PASADENA, Calif. — Hold off on the houndstooth hat. Put the genius label on another coach.
But pay Nick Saban his $200,000 bonus so he can buy a whole truckload of his favorite Little Debbie Oatmeal Creme Pies.
Alabama is, after all, the new BCS national champion. How the Crimson Tide accomplished that really doesn’t matter.
If this title game was judged by pollsters the way the regular-season standings are, Texas might have won. There’s nothing better than the heartwarming story of a freshman quarterback, suddenly thrown into service, who endures a miserable half before finally rallying his team to within one good drive of winning the game.
But the score is all that counts in the end, and the decidedly low-tech scoreboard at the Rose Bowl showed Alabama winning 37-21 when the final seconds ticked off. Bear Bryant would have gladly accepted this win, and even the normally dour Saban couldn’t help but crack what looked suspiciously like a smile when the No. 1 team in the nation prevailed.
To be sure, Saban had a lot to smile about. The Tide finished the season undefeated, he had his second Bowl Championship Series title, and in just three years he did exactly what he was expected to do when Alabama lured him back to the college ranks with a contract that now pays him $4.7 million a year.
Yes, it should have been easier. Most of the 40,000 or so Tide fans jammed into one half of the Rose Bowl were probably saying that to each other as they nervously watched Texas rally behind the suddenly hot arm of a true freshman who had attempted only 26 passes all season.
With Colt McCoy gone, it should have been a cakewalk. With a 24-6 halftime lead and Texas in disarray, it should have been a sure thing.
But Saban — who attempted a fake punt that went awry on Alabama’s first possession — turned conservative, which probably seemed like the right thing to do since the Tide had Mark Ingram running through holes in the Texas defense. The plan was simple enough, hand the ball off to the Heisman winner, then get handed the BCS trophy.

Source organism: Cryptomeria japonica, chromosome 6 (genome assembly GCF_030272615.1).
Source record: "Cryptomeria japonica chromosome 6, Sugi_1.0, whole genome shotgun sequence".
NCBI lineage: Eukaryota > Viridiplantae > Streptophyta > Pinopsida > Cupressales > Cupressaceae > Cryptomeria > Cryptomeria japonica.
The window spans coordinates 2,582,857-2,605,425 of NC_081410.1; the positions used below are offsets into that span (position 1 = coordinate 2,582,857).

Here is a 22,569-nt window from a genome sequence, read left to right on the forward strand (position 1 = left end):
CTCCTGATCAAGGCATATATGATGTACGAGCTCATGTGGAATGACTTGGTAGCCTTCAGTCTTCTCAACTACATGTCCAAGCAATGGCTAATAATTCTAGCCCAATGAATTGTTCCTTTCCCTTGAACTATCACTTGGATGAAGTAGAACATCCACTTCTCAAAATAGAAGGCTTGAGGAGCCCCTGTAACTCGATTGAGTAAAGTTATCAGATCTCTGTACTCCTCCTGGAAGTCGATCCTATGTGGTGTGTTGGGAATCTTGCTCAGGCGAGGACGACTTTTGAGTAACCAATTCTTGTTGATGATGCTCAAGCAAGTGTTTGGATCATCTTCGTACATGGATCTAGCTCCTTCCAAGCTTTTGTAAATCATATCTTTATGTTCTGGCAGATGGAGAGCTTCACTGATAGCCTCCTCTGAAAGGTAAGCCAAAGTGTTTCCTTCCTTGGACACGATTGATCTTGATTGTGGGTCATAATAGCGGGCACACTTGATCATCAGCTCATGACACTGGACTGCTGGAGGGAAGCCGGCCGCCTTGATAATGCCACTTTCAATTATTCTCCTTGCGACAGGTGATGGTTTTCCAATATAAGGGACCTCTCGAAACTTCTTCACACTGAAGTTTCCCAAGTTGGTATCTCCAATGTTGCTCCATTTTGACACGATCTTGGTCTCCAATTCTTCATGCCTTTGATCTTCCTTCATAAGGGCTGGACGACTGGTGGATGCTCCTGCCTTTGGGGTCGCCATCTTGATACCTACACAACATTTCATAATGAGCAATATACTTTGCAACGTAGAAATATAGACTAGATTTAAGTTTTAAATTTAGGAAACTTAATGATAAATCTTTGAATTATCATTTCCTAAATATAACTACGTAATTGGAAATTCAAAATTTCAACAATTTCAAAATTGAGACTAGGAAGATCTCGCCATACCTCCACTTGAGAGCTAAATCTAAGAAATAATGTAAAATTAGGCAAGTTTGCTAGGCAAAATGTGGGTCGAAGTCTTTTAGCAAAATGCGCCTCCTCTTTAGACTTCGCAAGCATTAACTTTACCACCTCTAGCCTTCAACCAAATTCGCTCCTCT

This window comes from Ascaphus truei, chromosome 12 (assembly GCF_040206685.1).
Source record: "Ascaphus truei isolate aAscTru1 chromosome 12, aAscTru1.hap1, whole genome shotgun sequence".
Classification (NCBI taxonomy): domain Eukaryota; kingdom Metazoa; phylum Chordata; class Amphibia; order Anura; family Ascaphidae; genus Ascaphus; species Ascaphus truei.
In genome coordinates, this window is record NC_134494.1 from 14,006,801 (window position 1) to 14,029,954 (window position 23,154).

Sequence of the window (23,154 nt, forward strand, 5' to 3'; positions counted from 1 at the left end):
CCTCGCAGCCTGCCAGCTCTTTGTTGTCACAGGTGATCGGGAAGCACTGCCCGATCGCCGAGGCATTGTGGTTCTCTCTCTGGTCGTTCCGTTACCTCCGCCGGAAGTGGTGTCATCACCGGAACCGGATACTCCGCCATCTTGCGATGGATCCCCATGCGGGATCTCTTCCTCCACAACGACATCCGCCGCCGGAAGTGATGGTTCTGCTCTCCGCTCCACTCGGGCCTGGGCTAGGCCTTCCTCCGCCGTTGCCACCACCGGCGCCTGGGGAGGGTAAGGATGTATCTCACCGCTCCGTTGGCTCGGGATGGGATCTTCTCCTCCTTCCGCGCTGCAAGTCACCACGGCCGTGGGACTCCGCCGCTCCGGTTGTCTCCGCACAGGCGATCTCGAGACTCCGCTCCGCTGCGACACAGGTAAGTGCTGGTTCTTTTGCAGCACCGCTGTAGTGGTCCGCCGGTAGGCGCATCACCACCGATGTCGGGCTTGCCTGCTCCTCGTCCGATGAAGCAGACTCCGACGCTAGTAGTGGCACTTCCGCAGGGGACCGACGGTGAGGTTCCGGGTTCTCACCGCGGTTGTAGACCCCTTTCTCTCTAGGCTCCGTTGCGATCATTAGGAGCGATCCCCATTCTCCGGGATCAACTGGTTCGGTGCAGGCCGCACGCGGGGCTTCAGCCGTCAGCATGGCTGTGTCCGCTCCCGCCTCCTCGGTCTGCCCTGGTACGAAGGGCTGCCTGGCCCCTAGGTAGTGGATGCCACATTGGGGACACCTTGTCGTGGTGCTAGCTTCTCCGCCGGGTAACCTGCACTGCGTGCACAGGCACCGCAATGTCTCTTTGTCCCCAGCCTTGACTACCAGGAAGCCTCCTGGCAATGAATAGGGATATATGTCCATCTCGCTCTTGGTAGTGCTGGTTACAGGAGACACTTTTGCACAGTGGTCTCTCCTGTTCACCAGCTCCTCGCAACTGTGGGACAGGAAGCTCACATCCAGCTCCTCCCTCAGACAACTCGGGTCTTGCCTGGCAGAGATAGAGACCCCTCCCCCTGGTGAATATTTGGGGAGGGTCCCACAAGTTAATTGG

Texas wasn’t going to come back. Not behind Garrett Gilbert, who completed more passes to guys in red in the first half than to his own teammates.
Just to cover his bases, though, Saban warned his team at halftime not to start celebrating too soon.
"Our message at halftime was we got to play for 60 minutes," Saban said. "Championship teams and teams that get to this point are going to be able to come back."
Not since Bryant prowled the sidelines had a game meant so much to such a storied program.
That ‘Bama was back under Saban already seemed plenty clear. But there are good years and there are national championship years, and this was a game the Tide couldn’t afford to give away.
They tried anyway, with Ingram seeing only limited third-quarter action after cramping up. Gilbert began connecting deep, and suddenly Texas had the ball, trailing only 24-21 before linebacker Eryk Anders forced a fumble with a blindside sack to set off a wild Tide celebration.
This was what Alabama boosters expected all along when they emptied their wallets for Saban, who won a BCS title at Louisiana State before departing for the tougher climes of the NFL. Fans were so starved for a winner that more than 90,000 of them jammed into Bryant-Denny stadium in Tuscaloosa for the first spring game under their new coach.
They got one who always seems to have his game face on, a coach so driven that he ran down the sideline in the waning moments of the second quarter to scream at Marcell Dareus for getting a penalty for throwing the ball after his TD score on an interception.
"It was like we’d won the game at halftime," Saban said. "But you can’t accept being average. You’re playing a team in the national championship game that knows how to win."
The Alabama players know better than to argue with Saban. And, despite the game being a lot closer than it should have been, there’s no arguing that he might have taken the first step toward creating a dynasty of his own.
"Third year and we’re already national champions?" senior lineman Terrence Cody said. "That’s hard to believe. He turned the program around when it was going downhill. I think this shows he was the right coach."
Tim Dahlberg is a Las Vegas-based national sports columnist for The Associated Press. Write to him at firstname.lastname@example.org.